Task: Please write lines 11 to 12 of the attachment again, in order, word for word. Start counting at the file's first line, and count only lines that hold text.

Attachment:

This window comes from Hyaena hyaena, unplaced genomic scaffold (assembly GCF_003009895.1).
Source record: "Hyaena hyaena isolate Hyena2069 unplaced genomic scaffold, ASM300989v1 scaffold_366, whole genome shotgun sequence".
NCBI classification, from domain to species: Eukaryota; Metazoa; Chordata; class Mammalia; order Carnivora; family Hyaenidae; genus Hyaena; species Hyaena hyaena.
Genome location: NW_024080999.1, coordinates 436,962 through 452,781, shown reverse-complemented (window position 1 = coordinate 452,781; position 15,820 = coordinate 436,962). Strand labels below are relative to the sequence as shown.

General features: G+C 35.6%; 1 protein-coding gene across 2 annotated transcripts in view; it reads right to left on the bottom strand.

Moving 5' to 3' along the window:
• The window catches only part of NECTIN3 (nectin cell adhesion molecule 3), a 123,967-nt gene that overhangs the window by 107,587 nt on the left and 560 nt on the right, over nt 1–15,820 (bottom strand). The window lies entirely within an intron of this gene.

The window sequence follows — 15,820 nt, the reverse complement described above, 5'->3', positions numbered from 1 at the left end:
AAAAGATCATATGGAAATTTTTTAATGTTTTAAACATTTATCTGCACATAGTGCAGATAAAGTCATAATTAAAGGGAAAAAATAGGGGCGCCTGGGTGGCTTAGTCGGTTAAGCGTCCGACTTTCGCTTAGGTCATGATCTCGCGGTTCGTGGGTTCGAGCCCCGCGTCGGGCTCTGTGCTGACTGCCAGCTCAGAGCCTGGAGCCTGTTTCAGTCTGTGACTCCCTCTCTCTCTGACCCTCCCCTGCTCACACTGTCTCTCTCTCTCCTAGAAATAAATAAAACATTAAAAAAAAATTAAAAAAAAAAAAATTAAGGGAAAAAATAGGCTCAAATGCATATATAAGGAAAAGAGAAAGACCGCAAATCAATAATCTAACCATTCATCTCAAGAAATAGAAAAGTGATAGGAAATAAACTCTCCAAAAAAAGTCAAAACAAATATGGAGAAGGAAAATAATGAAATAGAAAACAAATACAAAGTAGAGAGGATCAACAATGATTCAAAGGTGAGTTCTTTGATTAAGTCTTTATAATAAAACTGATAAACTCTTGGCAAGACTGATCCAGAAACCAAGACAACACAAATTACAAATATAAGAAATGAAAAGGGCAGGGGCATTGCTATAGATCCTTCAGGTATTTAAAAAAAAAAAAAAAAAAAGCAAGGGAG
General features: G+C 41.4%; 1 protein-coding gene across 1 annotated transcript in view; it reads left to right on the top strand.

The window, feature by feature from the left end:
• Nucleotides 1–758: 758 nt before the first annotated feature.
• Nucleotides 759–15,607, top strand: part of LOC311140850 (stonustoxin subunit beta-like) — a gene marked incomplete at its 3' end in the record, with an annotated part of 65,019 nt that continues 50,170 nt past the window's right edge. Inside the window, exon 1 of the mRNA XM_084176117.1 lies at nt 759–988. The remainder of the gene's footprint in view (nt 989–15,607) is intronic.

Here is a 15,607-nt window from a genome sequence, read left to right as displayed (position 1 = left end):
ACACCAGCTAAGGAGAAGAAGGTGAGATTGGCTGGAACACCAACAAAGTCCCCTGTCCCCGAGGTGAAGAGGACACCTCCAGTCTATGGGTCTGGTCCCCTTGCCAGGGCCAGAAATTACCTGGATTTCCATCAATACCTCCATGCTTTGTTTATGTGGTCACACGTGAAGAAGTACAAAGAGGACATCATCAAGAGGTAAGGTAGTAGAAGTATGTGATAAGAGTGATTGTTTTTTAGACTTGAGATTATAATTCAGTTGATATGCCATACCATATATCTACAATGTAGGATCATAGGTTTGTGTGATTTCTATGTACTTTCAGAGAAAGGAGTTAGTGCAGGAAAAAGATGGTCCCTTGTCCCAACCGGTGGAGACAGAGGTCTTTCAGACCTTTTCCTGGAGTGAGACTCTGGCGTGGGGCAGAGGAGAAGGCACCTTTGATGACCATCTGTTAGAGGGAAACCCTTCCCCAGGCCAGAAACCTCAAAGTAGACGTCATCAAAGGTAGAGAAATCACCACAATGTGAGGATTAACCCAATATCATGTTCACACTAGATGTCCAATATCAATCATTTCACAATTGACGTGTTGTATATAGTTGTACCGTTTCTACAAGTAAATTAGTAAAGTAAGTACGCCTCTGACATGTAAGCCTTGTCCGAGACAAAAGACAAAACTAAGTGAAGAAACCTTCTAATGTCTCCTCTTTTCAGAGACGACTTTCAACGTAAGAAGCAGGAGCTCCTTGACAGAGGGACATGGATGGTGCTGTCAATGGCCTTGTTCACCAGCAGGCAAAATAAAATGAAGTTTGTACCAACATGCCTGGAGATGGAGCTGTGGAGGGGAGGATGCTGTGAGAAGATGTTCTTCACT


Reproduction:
The window, feature by feature from the left end:
• Nucleotides 1–758: 758 nt before the first annotated feature.